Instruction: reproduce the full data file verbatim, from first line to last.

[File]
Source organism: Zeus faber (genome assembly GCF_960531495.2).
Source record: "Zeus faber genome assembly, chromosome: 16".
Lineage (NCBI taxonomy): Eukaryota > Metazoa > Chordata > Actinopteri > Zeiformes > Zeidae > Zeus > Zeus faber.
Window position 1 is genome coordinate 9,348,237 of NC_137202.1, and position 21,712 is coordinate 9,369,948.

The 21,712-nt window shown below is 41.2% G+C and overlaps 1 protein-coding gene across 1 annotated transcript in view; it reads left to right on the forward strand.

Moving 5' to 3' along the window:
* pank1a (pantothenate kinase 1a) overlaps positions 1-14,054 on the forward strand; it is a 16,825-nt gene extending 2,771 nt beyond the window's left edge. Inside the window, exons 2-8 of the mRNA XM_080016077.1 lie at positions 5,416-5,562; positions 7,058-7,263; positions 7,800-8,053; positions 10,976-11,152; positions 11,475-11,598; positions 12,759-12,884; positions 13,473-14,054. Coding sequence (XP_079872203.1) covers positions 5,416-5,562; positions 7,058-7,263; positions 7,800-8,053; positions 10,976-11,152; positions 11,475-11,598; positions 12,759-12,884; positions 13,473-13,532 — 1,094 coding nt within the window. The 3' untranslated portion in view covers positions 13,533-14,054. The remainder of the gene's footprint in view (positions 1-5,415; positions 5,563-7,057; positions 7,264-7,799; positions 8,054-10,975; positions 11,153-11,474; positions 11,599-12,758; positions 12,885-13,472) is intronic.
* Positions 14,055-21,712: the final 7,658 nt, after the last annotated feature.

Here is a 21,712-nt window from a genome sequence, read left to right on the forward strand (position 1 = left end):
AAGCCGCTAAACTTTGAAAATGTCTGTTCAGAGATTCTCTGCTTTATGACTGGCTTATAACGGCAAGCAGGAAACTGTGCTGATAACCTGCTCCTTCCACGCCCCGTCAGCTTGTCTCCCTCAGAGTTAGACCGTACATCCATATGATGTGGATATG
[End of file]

Source organism: Zeus faber (genome assembly GCF_960531495.2).
Source record: "Zeus faber genome assembly, chromosome: 16".
Lineage (NCBI taxonomy): Eukaryota > Metazoa > Chordata > Actinopteri > Zeiformes > Zeidae > Zeus > Zeus faber.
Window position 1 is genome coordinate 9,348,237 of NC_137202.1, and position 21,712 is coordinate 9,369,948.

The 21,712-nt window shown below is 41.2% G+C and overlaps 1 protein-coding gene across 1 annotated transcript in view; it reads left to right on the forward strand.

Moving 5' to 3' along the window:
* pank1a (pantothenate kinase 1a) overlaps positions 1-14,054 on the forward strand; it is a 16,825-nt gene extending 2,771 nt beyond the window's left edge. Inside the window, exons 2-8 of the mRNA XM_080016077.1 lie at positions 5,416-5,562; positions 7,058-7,263; positions 7,800-8,053; positions 10,976-11,152; positions 11,475-11,598; positions 12,759-12,884; positions 13,473-14,054. Coding sequence (XP_079872203.1) covers positions 5,416-5,562; positions 7,058-7,263; positions 7,800-8,053; positions 10,976-11,152; positions 11,475-11,598; positions 12,759-12,884; positions 13,473-13,532 — 1,094 coding nt within the window. The 3' untranslated portion in view covers positions 13,533-14,054. The remainder of the gene's footprint in view (positions 1-5,415; positions 5,563-7,057; positions 7,264-7,799; positions 8,054-10,975; positions 11,153-11,474; positions 11,599-12,758; positions 12,885-13,472) is intronic.
* Positions 14,055-21,712: the final 7,658 nt, after the last annotated feature.

Here is a 21,712-nt window from a genome sequence, read left to right on the forward strand (position 1 = left end):
AAGCCGCTAAACTTTGAAAATGTCTGTTCAGAGATTCTCTGCTTTATGACTGGCTTATAACGGCAAGCAGGAAACTGTGCTGATAACCTGCTCCTTCCACGCCCCGTCAGCTTGTCTCCCTCAGAGTTAGACCGTACATCCATATGATGTGGATATG